- Lower charges for cross-border payments in euro within the EU
- Consumers protected against excessive charges for currency conversions
- Estimated full cost of currency conversion for bank transfers disclosed prior to the transaction
Banks should charge equally for cross-border payments in euro and domestic payments and make currency conversion costs transparent, say new rules.
On Thursday, the plenary adopted by 532 votes in favour, 22 against and 55 abstentions, new rules to end discrimination against payment service users in the EU outside the Eurozone. Whereas consumers in the Eurozone benefit from the single euro payments area (‘SEPA’), those living outside continue to pay high costs for cross-border payments in euro.
Before the end of the year, charges for cross-border payments in euro within the EU must be in line with charges for national payments made in the official local currency (the ‘same charge’ rule). Additionally member states are free to impose rules on banks to apply the same charges to cross-border and domestic non-euro payments.
Transparent currency conversions for card-based transactions and bank transfers
The new measures will also protect consumers from being charged arbitrary costs for currency conversions. At each transaction, they will be informed about the amount to be paid in the local currency and the currency of their account. To make conversion costs more transparent, currency conversion charges will be expressed in a common way for payments at a point of sale or ATM (using the ECB reference rate, plus additional charges set individually by banks).
Consumers will receive an electronic push notification such as a text message, e-mail or notification through the payer’s mobile or web banking application about the applicable currency conversion charges. These notification services have to be offered free of charge.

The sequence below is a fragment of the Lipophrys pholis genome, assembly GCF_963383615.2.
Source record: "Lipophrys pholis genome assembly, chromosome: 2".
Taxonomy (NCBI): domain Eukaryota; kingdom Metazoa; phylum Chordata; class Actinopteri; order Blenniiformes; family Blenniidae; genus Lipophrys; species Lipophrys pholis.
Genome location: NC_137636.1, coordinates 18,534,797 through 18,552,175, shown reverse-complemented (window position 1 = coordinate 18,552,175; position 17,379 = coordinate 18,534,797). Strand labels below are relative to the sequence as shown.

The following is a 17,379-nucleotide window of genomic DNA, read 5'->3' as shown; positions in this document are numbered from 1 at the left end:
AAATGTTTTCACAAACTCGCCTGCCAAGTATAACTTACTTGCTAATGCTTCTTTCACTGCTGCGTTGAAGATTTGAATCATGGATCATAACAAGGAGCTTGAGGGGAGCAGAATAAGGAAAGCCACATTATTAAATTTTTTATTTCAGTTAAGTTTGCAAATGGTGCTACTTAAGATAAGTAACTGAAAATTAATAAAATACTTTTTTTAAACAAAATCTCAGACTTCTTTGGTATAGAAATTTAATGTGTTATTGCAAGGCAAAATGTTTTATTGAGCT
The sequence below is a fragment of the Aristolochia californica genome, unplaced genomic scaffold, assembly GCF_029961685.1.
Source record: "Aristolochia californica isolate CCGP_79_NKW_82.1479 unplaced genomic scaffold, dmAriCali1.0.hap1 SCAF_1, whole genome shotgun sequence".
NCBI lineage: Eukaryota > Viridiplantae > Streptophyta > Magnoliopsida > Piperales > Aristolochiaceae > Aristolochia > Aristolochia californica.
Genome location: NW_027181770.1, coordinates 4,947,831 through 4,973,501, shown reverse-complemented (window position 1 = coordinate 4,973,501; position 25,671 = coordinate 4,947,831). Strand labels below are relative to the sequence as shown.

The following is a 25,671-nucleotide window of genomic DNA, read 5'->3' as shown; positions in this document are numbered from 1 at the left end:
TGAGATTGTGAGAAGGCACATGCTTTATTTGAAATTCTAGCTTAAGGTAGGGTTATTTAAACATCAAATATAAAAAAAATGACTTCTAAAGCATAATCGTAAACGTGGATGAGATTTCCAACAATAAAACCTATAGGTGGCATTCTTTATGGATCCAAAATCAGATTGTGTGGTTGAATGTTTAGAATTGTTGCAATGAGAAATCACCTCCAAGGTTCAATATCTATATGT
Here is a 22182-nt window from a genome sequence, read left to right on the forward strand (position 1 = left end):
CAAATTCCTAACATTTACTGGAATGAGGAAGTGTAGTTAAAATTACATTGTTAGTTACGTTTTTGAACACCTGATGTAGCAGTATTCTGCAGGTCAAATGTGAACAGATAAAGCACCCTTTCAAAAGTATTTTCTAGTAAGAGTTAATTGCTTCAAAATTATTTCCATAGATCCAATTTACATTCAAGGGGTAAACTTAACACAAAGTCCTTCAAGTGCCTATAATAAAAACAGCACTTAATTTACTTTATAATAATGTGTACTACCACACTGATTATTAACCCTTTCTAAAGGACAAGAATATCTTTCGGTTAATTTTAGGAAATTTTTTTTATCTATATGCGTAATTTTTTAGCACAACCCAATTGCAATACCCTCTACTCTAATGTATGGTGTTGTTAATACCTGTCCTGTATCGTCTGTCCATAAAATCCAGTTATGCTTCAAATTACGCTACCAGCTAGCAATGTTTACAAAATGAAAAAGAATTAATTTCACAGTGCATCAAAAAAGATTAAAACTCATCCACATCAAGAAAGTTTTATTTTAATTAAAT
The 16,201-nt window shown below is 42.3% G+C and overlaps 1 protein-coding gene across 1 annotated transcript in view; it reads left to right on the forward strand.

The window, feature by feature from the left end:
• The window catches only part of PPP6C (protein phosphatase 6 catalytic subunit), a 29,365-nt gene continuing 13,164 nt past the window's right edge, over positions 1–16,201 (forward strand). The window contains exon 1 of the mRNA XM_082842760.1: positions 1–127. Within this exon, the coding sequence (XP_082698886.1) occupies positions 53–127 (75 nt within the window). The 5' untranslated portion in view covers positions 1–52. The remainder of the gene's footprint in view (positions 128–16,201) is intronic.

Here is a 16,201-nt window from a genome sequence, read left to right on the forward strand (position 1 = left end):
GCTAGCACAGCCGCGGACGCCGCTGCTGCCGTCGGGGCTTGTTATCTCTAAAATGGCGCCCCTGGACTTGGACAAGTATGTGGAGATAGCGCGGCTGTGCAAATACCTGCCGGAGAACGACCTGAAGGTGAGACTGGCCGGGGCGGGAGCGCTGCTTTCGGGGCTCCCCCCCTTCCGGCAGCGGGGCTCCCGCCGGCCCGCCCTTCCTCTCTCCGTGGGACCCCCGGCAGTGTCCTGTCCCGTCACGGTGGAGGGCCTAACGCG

Banks would also have to disclose the estimated full cost of currency conversion in the case of bank transfers before the payment is made.
Quote from Eva Maydell (EPP, BG), rapporteur
“150 million EU citizens and 6 million businesses living and operating in countries outside the Eurozone have been paying much higher charges for transferring euro than their Eurozone counterparts. This will no longer be the case and all Europeans will pay significantly lower charges, which will save them more than 1 billion euro annually. This is the second, small EU revolution after the abolishment of roaming fees.
It is a huge step forward to completing the Single Market for payments, putting Eurozone and non-Eurozone businesses on a level playing field. We proved once again that the EU could solve swiftly and effectively its citzens’ real, everyday problems.”
Average fee for a cross-border EUR 100 equivalent transfer in local currency
|Bulgaria||18,68 €||19, 98 €|
|Czech Republic||9,50 €||8,71 €|
|Denmark||2,17 €||2,69 €|
|Hungary||15,32 €||5,93 €|
|Poland||2,73 €||1,54 €|
|Romania||12,58 €||11,19 €|
|Sweden||0 €||0 €|
|UK||15,63 €||9,26 €|
Cross-border card payments and cash withdrawals from euro area member states
Sources: Commission Impact assessment, quoting Deloitte study 2017 for the EC, London Economics and PaySys study 2013 for EC